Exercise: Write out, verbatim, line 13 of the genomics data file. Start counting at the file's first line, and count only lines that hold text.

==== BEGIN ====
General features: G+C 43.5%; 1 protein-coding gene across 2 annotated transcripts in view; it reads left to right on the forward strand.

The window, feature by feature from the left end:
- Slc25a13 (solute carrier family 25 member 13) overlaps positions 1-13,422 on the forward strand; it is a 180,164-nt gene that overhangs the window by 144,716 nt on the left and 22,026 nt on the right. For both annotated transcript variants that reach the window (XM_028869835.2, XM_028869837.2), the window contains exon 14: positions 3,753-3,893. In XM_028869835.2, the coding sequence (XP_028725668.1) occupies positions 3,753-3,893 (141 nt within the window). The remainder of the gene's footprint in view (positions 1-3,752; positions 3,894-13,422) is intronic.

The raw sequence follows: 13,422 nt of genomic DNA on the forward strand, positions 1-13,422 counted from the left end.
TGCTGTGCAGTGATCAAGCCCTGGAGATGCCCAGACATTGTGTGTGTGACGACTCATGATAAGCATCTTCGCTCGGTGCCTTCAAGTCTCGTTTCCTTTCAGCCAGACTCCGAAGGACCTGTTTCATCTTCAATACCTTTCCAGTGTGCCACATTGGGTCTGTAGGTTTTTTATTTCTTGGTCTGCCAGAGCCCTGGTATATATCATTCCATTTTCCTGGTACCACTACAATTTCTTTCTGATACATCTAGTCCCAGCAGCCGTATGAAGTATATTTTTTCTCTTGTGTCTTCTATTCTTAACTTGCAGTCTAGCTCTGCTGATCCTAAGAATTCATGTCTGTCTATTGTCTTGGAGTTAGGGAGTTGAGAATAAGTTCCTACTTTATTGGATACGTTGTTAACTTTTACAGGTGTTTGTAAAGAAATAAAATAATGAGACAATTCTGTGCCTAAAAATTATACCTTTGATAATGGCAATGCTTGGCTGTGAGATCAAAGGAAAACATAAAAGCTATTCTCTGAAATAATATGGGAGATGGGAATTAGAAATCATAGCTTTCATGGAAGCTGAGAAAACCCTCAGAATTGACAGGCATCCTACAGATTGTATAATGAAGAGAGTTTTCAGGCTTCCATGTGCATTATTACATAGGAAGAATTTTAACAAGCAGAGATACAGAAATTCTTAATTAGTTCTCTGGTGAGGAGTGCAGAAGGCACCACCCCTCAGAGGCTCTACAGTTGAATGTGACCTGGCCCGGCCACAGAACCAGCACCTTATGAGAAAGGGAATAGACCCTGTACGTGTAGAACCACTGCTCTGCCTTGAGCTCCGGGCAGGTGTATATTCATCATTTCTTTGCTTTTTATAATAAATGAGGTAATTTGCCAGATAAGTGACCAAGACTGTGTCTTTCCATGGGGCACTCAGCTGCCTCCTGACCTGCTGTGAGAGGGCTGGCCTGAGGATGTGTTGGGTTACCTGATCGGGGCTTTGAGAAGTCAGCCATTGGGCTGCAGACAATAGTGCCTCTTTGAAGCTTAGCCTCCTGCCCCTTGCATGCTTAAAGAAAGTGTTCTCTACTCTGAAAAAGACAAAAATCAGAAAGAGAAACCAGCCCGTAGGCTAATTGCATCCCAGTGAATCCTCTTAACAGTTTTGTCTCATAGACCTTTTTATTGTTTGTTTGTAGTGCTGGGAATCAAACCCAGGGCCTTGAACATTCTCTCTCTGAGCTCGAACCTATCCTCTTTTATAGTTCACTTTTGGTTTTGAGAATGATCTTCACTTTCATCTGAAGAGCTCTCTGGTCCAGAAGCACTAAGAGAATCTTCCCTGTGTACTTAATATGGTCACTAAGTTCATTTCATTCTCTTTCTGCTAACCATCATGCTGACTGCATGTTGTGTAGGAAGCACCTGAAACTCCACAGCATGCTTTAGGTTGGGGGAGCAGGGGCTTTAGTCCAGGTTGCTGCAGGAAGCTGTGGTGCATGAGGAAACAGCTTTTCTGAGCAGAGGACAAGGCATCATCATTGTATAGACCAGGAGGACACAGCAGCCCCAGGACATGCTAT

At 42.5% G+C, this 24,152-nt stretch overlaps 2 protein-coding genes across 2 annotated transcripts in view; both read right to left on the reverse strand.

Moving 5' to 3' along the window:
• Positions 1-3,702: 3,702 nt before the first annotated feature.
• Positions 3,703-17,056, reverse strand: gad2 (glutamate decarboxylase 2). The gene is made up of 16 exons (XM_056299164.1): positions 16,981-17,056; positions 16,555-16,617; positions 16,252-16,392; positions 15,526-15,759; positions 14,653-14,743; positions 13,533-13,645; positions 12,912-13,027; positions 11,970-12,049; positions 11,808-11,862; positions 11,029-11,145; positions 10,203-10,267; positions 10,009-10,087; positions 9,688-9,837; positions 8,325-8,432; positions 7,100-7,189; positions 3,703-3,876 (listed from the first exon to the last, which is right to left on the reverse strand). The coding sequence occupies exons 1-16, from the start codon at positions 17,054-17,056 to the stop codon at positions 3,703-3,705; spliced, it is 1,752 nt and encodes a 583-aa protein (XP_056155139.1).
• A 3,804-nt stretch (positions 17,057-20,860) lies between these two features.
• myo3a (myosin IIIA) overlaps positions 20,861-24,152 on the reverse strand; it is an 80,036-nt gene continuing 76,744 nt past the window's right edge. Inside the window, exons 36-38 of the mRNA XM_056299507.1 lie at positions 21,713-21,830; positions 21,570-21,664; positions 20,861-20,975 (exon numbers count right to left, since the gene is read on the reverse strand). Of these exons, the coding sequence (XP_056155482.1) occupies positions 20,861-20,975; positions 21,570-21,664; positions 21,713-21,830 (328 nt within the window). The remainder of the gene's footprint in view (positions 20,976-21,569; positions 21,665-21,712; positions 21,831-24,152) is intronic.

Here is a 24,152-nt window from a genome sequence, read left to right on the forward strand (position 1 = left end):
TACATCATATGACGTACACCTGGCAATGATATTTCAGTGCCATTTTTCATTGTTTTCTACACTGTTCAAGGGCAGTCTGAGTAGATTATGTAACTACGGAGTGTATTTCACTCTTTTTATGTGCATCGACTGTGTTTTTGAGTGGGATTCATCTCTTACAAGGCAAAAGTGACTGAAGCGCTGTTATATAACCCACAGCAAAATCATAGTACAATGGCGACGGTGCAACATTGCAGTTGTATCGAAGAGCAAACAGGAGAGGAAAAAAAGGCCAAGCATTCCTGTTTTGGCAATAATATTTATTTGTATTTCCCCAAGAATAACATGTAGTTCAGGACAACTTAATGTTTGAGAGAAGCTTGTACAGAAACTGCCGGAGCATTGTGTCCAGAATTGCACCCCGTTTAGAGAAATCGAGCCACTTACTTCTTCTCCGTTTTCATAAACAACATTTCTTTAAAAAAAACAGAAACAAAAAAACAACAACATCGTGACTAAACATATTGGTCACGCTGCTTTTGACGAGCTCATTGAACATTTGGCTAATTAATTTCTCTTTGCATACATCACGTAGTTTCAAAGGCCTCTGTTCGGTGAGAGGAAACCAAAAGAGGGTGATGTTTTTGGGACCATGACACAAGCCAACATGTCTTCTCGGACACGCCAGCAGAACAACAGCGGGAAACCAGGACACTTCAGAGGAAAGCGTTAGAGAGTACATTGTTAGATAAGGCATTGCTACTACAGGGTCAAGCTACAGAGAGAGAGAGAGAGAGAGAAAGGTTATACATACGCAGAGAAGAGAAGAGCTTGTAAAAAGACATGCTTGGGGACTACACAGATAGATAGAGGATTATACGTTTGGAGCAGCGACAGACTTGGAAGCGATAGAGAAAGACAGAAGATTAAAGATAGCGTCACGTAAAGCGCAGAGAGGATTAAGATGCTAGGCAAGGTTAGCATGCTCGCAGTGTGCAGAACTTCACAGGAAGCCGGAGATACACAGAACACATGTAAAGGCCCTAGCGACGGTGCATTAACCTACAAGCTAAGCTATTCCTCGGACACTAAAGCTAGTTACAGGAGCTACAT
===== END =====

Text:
TACATCATATGACGTACACCTGGCAATGATATTTCAGTGCCATTTTTCATTGTTTTCTACACTGTTCAAGGGCAGTCTGAGTAGATTATGTAACTACGGAGTGTATTTCACTCTTTTTATGTGCATCGACTGTGTTTTTGAGTGGGATTCATCTCTTACAAGGCAAAAGTGACTGAAGCGCTGTTATATAACCCACAGCAAAATCATAGTACAATGGCGACGGTGCAACATTGCAGTTGTATCGAAGAGCAAACAGGAGAGGAAAAAAAGGCCAAGCATTCCTGTTTTGGCAATAATATTTATTTGTATTTCCCCAAGAATAACATGTAGTTCAGGACAACTTAATGTTTGAGAGAAGCTTGTACAGAAACTGCCGGAGCATTGTGTCCAGAATTGCACCCCGTTTAGAGAAATCGAGCCACTTACTTCTTCTCCGTTTTCATAAACAACATTTCTTTAAAAAAAACAGAAACAAAAAAACAACAACATCGTGACTAAACATATTGGTCACGCTGCTTTTGACGAGCTCATTGAACATTTGGCTAATTAATTTCTCTTTGCATACATCACGTAGTTTCAAAGGCCTCTGTTCGGTGAGAGGAAACCAAAAGAGGGTGATGTTTTTGGGACCATGACACAAGCCAACATGTCTTCTCGGACACGCCAGCAGAACAACAGCGGGAAACCAGGACACTTCAGAGGAAAGCGTTAGAGAGTACATTGTTAGATAAGGCATTGCTACTACAGGGTCAAGCTACAGAGAGAGAGAGAGAGAGAGAAAGGTTATACATACGCAGAGAAGAGAAGAGCTTGTAAAAAGACATGCTTGGGGACTACACAGATAGATAGAGGATTATACGTTTGGAGCAGCGACAGACTTGGAAGCGATAGAGAAAGACAGAAGATTAAAGATAGCGTCACGTAAAGCGCAGAGAGGATTAAGATGCTAGGCAAGGTTAGCATGCTCGCAGTGTGCAGAACTTCACAGGAAGCCGGAGATACACAGAACACATGTAAAGGCCCTAGCGACGGTGCATTAACCTACAAGCTAAGCTATTCCTCGGACACTAAAGCTAGTTACAGGAGCTACAT